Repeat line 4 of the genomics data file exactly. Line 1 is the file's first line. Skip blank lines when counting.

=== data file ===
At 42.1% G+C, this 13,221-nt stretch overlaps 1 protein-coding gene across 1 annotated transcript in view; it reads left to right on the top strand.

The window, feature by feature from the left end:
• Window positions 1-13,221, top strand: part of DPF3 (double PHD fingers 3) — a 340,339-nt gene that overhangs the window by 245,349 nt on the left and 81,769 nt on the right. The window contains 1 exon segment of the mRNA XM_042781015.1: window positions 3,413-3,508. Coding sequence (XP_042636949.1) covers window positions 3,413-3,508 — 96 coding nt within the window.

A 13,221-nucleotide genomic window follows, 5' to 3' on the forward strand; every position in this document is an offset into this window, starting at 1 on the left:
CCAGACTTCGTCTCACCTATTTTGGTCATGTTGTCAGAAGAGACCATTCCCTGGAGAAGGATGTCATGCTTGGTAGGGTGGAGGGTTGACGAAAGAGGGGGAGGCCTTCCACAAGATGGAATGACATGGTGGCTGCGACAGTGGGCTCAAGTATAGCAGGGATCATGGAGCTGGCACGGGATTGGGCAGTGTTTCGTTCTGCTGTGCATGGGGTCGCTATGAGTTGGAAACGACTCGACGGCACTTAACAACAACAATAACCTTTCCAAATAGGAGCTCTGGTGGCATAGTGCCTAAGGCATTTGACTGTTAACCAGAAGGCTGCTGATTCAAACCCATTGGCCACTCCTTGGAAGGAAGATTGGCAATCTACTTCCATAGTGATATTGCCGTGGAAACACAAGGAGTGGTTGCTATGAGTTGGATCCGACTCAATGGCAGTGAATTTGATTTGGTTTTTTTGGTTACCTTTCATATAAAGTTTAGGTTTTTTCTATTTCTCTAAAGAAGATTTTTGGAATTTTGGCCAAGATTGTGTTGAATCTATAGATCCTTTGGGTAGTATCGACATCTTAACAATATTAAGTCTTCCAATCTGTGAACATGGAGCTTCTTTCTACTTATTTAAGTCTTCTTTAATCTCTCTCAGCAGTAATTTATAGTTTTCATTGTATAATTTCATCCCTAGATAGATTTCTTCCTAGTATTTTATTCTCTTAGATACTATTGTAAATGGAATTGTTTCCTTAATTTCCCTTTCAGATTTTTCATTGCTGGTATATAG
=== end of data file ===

A 13,221-nucleotide genomic window follows, 5' to 3' on the forward strand; every position in this document is an offset into this window, starting at 1 on the left: